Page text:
Survivors of Torture Present Manifesto with Recommendations to the UK government
Today, survivors of torture voiced their needs and priorities to UK parliamentarians and the UK government, during an event in the House of Lords, where they presented a manifesto with their recommendations on how to improve access to justice, accountability and reparations for survivors.
The Survivors of Torture Manifesto followed a consultation undertaken by REDRESS last year, which sought the views of UK-based survivors of torture and their family members on what justice means to them in practice, why it was important, and what were their key barriers to achieving justice within the UK. The report further asked to reflect on the existing five forms of reparation in relation to torture under international law: restitution, compensation, rehabilitation, satisfaction, and guarantees of non-repetition. The findings of this consultation were collated in the report Whose Justice? Reflections from UK-based survivors of torture, published last year.
The report identified a series of recommendations to the UK government to improve access to justice, accountability, and reparation for survivors of torture. Through further consultation with survivors between October and December 2022, the survivors developed the Survivors of Torture Manifesto with recommendations to the UK government.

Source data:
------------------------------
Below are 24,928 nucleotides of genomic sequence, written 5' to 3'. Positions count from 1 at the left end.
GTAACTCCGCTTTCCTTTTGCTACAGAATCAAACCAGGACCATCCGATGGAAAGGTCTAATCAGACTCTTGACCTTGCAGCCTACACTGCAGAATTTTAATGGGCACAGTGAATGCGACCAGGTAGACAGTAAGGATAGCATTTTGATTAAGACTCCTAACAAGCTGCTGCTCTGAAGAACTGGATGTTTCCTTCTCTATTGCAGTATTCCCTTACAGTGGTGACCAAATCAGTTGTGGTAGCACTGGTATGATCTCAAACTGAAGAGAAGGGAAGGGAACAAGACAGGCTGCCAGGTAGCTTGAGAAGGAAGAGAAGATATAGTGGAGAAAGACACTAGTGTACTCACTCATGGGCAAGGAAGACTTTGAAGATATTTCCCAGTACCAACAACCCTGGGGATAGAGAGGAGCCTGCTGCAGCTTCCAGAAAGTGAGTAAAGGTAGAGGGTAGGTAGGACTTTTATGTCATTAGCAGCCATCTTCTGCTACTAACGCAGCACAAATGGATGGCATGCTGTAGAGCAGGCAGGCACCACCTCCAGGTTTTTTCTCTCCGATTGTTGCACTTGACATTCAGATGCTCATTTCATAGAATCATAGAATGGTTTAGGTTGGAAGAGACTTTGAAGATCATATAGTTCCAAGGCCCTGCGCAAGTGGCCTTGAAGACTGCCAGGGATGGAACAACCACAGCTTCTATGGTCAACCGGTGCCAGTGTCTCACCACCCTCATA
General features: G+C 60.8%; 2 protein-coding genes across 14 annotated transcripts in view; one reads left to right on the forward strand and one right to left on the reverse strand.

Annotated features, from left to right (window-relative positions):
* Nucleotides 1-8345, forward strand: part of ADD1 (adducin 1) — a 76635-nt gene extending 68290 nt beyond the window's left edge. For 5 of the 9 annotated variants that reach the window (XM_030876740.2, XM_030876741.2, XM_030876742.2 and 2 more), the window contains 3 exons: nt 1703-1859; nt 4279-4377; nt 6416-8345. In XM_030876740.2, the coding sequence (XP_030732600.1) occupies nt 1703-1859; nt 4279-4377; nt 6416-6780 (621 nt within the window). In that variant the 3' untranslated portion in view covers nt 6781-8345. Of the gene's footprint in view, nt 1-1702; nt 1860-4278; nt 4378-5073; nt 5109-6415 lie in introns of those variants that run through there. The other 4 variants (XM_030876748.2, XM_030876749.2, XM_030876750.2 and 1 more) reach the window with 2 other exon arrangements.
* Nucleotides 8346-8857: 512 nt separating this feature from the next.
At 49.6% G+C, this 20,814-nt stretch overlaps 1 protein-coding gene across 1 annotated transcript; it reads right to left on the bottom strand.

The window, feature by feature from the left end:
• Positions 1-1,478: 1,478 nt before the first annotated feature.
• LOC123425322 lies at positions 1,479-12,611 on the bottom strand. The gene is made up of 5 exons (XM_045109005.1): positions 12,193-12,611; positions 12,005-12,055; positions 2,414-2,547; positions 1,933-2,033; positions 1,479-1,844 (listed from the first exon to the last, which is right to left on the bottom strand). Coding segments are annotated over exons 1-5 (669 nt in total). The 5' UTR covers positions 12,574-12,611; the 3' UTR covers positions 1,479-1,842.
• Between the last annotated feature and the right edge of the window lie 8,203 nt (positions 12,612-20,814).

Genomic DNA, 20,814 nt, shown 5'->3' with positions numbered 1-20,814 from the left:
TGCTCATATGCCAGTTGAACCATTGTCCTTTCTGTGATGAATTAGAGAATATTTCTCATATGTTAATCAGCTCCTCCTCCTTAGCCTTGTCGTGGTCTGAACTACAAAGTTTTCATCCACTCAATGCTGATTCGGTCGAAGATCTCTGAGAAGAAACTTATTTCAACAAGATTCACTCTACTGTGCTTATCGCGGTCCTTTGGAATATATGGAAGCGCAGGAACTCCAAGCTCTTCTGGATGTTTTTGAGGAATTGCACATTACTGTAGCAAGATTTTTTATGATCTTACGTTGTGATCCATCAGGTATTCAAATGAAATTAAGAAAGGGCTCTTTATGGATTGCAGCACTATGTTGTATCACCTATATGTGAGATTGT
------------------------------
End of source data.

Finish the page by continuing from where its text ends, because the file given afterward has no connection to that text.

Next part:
The Survivors of Torture Manifesto calls on the UK government to:
- Uphold the absolute prohibition of torture and other ill-treatment and act as a global leader in ending all forms of torture and ill-treatment abroad
- Place the voices and perspectives of survivors of torture at the centre of UK national and international policy on justice and reparations and recognise survivors as experts by experience.
- Review law and practice to remove barriers to accountability through the use of universal jurisdiction.
- Improve the use of Magnitsky sanctions as a tool in preventing torture and holding perpetrators accountable.
- Enshrine in law the right to consular assistance for all British nationals detained abroad at risk of torture, cruel, and inhuman or degrading treatment, including those with dual nationality.
- Improve the provision of centralised, comprehensive and accessible information on support services, including referral pathways, and resources available to survivors of torture in the UK.
- Substantially increase dedicated resourcing available for rehabilitation for UK-based survivors of torture.
- End the UK’s ‘hostile environment’ asylum policy and replace it with an immigration system that treats asylum seekers with dignity and respect and processes applications efficiently in order to avoid prolonging distress.